The Lake Lanier area and several northeast Georgia counties are still under significant drought restrictions — and one advocacy group wants to keep it that way.
The Lake Lanier Association, a nonprofit that tasks itself with “protecting the quality and quantity" of water at its man-made namesake, released Sunday a page-long statement urging Georgia’s Environmental Protection Division not to downgrade the Lanier area and surrounding counties from their current Level 2 drought designation.
That designation, which limits water use for things like washing cars and irrigation, was put in place for much of Georgia’s northern half in November and has remained active for 12 counties: Cobb, Coweta, DeKalb, Douglas, Forsyth, Fulton, Gwinnett, Habersham, Hall, Lumpkin, Paulding and White. All of those counties (and many others) rely on Lake Lanier for drinking water.
Joanna Cloud, the executive director of the Lake Lanier Association, said removing the current drought restrictions would only continue to put metro Atlanta’s water supply at risk.
Despite the summer’s recurrent rains — and the corresponding gains — Lanier is still about six feet below full pool. In July, Gwinnett officials said that was the lowest level for the time of year since 2012.
“By reducing the drought level from a Level 2,” Cloud wrote in her group’s statement, “the signal would be sent to all water users ... that there is no more need to conserve water, while just the opposite is the case.”
It was not immediately clear if the EPD is in fact considering downgrading the drought restrictions. Kevin Chambers, an EPD spokesman, did not directly answer that question when it was posed to him Monday, but said the agency “constantly monitors multiple drought indicators, including rainfall, streamflow, groundwater levels, reservoir levels and soil moisture.”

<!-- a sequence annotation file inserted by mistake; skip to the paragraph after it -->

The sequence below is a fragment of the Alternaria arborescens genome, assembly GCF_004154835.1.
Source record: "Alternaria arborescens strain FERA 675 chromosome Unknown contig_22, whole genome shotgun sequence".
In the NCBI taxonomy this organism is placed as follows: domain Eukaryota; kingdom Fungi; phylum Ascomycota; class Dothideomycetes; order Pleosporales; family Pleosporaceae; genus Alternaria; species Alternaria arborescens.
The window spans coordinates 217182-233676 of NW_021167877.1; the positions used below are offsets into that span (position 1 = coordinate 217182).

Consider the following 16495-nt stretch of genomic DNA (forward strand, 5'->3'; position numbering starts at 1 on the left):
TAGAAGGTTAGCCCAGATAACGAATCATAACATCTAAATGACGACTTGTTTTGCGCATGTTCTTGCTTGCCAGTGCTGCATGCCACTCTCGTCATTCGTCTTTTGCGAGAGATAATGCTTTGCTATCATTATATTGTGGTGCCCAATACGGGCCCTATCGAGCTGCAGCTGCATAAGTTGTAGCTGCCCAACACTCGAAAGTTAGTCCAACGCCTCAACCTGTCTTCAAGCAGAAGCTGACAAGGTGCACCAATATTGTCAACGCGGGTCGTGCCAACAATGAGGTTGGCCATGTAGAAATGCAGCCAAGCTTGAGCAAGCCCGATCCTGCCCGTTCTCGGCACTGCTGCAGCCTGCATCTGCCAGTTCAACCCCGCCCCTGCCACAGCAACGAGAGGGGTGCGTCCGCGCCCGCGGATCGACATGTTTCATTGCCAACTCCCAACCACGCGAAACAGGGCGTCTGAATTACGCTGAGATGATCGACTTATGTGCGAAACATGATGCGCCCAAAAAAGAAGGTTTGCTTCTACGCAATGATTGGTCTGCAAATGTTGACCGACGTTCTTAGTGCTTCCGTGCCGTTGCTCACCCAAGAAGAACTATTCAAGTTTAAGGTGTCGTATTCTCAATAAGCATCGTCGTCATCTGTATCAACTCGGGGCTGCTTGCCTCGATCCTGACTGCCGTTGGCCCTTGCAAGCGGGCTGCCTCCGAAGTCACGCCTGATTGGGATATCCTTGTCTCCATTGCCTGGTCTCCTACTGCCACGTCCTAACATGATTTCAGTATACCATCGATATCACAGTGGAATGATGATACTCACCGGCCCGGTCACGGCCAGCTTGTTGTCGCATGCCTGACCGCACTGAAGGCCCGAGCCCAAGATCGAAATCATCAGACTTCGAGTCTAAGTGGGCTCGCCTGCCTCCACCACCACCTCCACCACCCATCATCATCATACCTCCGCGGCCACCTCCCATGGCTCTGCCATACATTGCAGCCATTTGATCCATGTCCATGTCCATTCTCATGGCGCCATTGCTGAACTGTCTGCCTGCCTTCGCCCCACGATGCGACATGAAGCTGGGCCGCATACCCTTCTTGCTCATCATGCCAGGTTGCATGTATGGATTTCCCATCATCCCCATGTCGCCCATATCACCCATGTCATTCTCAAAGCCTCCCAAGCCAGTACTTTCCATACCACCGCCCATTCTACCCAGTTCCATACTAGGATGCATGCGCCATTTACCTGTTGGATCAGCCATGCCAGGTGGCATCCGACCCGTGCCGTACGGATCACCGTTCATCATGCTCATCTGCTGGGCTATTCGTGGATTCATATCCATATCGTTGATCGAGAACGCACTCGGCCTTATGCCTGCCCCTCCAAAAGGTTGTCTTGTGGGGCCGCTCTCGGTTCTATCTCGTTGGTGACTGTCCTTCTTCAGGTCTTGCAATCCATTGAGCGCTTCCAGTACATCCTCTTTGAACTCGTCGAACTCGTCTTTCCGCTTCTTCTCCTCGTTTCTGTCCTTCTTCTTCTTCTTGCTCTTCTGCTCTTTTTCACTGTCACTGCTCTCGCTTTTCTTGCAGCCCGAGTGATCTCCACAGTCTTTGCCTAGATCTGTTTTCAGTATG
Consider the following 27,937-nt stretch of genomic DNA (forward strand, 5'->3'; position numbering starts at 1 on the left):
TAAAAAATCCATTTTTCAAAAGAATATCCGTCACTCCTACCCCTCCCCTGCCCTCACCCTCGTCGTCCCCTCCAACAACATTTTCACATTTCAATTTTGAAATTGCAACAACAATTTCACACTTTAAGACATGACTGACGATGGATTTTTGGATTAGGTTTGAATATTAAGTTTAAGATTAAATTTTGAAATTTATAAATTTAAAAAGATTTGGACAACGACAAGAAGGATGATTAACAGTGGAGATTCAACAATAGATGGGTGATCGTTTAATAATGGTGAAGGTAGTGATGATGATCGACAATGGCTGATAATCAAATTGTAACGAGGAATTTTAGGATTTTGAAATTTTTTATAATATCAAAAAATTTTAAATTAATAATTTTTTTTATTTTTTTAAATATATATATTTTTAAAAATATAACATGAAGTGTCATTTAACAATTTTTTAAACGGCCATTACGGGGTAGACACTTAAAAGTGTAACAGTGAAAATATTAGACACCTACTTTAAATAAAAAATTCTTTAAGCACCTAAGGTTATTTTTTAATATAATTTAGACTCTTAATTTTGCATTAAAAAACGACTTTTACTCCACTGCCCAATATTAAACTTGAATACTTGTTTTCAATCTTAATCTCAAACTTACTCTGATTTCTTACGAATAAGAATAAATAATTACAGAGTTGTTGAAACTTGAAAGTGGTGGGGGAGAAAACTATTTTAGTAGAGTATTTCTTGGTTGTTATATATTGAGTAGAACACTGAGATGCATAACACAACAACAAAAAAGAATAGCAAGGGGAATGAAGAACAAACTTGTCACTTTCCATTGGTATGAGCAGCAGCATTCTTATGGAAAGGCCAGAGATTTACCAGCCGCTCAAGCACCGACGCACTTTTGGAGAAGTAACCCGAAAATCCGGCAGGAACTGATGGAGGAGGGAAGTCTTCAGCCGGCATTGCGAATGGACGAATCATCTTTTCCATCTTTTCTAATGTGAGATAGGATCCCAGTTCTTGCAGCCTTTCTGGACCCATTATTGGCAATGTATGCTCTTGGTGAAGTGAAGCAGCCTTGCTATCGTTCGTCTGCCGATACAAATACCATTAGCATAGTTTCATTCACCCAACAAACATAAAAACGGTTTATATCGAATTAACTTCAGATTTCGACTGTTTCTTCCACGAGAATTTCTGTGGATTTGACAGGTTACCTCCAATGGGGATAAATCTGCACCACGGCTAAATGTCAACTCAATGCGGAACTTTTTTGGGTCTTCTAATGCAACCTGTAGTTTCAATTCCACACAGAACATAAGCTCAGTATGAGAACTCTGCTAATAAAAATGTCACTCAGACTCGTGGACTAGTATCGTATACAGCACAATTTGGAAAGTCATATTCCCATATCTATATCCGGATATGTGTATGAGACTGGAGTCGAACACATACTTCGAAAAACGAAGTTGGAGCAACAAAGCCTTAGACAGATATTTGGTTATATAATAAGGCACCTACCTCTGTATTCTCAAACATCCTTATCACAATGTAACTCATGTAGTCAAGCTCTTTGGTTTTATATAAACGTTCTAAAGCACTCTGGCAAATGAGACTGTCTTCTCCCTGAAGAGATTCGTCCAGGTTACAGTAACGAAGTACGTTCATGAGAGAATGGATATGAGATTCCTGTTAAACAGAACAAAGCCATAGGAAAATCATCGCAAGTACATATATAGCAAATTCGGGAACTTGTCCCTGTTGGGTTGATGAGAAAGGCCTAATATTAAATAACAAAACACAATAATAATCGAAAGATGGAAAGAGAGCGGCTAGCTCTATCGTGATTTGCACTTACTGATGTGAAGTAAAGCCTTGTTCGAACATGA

All of those indicators have shown “significant” improvement in recent months, Chambers said.
“The condition of Lake Lanier is an important indicator, which EPD monitors very closely, and will consider prior to any change in the drought response level,” he wrote in an email to The Atlanta Journal-Constitution. “Regardless of drought level, EPD always reminds water users of the benefits of water conservation and urges all Georgians to be good stewards of our water resources.”
Lake Lanier, a 38,000-acre reservoir created by the building of the Buford Dam, and the Chattahoochee River have been front and center in the still-ongoing “water wars” between Georgia, Florida and Alabama. Georgia won a major battle in that war in February, when a special master handling the case urged the U.S. Supreme Court not to restrict the state’s water consumption.
In June, Florida asked the Supreme Court to ignore that recommendation.
Lanier, meanwhile, has not been at full pool since the spring of 2016, Cloud said.
“We urge all agencies to adopt a strategy of keeping Lake Lanier as full as possible at all times due to the critical dependency on the lake for metro Atlanta water supply and downstream water requirements,” her group’s statement said. “Coming out of a drought is not a smooth process.”
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